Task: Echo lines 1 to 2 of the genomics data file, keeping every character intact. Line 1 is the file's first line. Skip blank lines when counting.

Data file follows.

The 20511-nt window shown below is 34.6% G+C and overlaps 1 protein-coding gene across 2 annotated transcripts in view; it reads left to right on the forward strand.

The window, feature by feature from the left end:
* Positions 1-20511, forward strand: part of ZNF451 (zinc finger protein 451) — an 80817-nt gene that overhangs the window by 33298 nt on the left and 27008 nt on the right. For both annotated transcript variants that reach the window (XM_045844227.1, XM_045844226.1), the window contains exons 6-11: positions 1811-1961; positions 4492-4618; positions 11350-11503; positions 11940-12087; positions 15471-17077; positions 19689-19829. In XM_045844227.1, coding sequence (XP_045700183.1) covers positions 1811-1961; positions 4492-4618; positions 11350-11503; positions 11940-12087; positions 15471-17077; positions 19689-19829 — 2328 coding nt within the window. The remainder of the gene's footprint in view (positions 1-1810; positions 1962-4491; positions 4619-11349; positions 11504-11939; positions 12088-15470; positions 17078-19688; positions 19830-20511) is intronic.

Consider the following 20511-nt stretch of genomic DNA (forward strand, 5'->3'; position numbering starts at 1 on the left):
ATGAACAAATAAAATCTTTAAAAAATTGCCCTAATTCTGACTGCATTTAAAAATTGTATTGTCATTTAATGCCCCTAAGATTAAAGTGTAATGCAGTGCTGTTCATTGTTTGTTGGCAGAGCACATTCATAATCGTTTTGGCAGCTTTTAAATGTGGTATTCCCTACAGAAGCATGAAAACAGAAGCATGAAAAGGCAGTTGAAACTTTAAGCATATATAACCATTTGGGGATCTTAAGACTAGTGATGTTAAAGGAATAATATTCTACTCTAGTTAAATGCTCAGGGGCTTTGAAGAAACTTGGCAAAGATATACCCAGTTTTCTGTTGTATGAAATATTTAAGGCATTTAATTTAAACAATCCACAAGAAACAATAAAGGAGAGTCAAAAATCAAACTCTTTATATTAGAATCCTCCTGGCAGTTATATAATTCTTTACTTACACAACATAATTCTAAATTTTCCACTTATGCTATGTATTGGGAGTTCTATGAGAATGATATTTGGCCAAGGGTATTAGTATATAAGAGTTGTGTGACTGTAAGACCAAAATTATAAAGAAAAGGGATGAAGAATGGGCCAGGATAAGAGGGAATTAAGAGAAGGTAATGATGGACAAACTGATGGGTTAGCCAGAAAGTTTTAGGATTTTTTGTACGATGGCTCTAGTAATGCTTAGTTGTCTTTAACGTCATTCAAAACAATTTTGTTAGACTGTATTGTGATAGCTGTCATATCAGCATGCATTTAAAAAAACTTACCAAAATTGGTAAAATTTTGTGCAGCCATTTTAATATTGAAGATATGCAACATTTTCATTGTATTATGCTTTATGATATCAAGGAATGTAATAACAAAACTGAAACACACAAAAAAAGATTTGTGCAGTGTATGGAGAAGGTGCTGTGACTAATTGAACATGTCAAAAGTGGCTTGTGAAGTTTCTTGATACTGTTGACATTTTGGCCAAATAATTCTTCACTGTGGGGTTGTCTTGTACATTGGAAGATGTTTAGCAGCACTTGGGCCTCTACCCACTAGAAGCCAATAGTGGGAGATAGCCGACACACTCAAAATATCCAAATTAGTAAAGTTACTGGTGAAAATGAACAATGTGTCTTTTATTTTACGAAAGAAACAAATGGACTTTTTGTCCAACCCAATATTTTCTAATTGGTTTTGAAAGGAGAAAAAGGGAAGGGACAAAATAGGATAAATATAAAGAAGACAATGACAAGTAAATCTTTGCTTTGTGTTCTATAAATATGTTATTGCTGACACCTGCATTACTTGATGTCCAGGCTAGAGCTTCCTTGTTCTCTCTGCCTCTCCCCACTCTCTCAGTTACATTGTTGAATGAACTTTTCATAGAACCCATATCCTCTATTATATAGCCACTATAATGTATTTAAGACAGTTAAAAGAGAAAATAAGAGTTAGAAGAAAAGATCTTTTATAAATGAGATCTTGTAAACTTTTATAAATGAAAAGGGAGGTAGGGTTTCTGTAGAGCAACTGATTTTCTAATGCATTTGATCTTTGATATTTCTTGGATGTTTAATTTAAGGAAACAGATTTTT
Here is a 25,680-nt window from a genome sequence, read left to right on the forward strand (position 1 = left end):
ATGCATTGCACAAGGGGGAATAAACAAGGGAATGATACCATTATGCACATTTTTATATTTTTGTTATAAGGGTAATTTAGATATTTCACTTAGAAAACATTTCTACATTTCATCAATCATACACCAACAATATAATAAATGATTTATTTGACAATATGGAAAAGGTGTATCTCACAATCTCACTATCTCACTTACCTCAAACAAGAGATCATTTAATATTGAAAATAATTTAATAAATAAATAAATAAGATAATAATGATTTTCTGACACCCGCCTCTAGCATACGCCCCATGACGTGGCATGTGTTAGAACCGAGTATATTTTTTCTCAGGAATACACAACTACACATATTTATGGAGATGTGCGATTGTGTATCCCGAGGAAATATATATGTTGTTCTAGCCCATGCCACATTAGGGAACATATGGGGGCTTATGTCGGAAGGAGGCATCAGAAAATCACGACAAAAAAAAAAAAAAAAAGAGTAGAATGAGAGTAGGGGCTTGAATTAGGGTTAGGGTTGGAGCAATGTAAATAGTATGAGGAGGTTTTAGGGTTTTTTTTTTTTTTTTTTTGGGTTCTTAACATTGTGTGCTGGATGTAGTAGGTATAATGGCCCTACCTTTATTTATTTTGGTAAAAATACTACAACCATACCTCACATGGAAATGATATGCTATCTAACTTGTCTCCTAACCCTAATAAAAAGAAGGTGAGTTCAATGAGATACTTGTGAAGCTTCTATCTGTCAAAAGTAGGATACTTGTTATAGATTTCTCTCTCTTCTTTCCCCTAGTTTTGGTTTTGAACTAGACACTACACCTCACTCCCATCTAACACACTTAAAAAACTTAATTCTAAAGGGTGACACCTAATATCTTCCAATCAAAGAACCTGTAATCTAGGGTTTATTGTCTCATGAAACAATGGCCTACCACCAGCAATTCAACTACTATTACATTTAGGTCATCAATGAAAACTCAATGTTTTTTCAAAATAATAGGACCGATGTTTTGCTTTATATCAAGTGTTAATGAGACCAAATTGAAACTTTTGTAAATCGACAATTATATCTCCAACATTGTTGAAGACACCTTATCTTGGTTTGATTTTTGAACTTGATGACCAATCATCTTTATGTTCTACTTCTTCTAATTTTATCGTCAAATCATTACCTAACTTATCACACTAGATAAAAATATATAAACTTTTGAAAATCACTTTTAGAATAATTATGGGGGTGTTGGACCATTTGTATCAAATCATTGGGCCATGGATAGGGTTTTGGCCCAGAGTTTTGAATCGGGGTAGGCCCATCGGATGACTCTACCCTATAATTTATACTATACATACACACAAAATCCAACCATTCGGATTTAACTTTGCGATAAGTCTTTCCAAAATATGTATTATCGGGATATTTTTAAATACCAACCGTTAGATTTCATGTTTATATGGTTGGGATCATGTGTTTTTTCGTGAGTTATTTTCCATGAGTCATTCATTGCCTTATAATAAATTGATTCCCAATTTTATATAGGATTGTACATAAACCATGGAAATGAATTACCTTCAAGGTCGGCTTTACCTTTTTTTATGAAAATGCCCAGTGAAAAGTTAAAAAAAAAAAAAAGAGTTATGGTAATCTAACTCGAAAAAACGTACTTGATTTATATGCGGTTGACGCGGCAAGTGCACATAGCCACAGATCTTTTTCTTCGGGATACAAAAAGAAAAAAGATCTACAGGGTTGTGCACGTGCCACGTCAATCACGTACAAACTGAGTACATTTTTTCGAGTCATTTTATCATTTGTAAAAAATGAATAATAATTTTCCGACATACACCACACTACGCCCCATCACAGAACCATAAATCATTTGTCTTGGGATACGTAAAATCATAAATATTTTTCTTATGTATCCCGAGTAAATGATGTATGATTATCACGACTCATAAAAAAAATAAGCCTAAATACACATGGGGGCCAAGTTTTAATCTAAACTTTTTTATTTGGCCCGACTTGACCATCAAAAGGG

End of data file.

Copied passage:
The 20511-nt window shown below is 34.6% G+C and overlaps 1 protein-coding gene across 2 annotated transcripts in view; it reads left to right on the forward strand.

The window, feature by feature from the left end: